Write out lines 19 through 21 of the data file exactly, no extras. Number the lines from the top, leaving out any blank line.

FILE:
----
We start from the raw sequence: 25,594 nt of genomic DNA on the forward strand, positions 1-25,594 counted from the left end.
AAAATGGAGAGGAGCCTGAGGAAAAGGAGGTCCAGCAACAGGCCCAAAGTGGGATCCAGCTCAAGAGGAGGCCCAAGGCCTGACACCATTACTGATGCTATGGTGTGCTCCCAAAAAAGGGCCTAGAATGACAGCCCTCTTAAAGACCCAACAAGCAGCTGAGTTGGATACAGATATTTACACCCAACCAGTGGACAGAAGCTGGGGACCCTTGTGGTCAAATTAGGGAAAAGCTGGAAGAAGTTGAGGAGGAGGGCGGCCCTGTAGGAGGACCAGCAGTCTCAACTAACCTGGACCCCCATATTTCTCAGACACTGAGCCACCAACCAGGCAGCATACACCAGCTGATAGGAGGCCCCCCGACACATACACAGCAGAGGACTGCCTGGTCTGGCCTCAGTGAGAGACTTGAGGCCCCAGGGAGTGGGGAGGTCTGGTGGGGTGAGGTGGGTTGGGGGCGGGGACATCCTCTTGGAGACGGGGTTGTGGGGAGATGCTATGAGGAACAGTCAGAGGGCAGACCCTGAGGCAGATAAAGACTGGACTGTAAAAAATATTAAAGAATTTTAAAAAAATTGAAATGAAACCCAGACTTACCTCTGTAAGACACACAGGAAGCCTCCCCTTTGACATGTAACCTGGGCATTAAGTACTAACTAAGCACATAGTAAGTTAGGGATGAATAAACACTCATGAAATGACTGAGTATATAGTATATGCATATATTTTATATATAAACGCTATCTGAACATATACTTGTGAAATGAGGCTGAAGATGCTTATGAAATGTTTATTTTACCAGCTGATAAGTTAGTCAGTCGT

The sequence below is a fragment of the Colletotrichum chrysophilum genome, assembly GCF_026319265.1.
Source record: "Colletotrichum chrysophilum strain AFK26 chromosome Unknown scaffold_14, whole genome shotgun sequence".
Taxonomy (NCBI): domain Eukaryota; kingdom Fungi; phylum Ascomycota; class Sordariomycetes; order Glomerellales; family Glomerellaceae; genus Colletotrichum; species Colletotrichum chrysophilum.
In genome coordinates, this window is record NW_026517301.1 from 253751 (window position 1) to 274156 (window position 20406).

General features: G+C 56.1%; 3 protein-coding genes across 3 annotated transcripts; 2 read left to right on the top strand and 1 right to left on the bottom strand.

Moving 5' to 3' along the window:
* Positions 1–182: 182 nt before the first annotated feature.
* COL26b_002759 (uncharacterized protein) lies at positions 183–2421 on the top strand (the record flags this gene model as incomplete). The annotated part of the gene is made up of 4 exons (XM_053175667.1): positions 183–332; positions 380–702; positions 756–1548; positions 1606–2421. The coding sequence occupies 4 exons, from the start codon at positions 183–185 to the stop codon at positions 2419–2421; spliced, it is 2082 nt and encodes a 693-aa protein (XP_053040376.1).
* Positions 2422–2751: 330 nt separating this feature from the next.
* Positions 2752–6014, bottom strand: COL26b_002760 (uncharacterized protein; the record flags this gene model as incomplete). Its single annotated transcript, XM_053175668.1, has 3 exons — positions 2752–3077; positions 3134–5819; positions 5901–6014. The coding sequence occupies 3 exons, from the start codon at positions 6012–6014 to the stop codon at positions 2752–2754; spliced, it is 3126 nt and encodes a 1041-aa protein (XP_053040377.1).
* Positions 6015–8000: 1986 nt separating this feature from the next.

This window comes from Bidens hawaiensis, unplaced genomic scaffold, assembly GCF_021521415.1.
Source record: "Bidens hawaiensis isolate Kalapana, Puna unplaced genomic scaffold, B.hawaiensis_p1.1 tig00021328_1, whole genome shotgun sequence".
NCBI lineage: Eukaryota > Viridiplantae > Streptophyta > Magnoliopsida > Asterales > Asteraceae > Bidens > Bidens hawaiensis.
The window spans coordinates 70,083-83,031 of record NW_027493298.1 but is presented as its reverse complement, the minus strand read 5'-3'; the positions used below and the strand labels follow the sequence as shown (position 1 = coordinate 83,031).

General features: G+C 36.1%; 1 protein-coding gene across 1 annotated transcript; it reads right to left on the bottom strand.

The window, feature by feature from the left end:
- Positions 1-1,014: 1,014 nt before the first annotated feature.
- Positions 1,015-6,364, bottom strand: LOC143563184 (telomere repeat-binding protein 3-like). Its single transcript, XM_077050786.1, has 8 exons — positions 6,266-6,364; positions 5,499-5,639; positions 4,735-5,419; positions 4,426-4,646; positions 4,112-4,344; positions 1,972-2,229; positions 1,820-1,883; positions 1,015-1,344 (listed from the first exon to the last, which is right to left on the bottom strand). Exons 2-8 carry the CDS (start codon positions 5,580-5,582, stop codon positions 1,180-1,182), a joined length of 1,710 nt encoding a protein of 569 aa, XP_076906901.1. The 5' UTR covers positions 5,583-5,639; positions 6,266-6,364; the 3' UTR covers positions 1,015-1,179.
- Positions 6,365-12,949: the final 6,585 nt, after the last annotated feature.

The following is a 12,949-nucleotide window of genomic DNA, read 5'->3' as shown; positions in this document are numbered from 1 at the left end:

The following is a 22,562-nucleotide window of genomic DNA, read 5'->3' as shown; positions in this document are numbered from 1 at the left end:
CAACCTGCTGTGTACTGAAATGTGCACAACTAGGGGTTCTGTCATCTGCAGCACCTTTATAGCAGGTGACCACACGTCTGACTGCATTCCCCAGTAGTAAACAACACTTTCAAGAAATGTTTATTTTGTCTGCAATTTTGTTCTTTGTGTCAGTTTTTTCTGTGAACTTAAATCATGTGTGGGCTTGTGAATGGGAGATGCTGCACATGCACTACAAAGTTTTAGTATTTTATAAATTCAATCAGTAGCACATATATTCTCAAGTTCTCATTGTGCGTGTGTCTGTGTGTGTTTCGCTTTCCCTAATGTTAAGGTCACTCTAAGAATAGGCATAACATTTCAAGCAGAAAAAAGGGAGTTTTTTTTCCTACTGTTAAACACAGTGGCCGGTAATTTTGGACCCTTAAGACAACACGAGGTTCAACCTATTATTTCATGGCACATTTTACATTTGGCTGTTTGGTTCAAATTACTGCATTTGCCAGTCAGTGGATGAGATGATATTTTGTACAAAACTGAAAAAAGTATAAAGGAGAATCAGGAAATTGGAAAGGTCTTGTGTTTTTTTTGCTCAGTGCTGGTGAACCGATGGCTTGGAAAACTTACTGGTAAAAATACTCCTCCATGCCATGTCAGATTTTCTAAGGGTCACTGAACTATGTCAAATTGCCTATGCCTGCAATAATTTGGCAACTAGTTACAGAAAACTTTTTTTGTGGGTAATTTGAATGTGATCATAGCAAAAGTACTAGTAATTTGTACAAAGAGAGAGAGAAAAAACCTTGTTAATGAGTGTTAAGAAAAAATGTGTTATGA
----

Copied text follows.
The window, feature by feature from the left end:
- Positions 1-1,014: 1,014 nt before the first annotated feature.
- Positions 1,015-6,364, bottom strand: LOC143563184 (telomere repeat-binding protein 3-like). Its single transcript, XM_077050786.1, has 8 exons — positions 6,266-6,364; positions 5,499-5,639; positions 4,735-5,419; positions 4,426-4,646; positions 4,112-4,344; positions 1,972-2,229; positions 1,820-1,883; positions 1,015-1,344 (listed from the first exon to the last, which is right to left on the bottom strand). Exons 2-8 carry the CDS (start codon positions 5,580-5,582, stop codon positions 1,180-1,182), a joined length of 1,710 nt encoding a protein of 569 aa, XP_076906901.1. The 5' UTR covers positions 5,583-5,639; positions 6,266-6,364; the 3' UTR covers positions 1,015-1,179.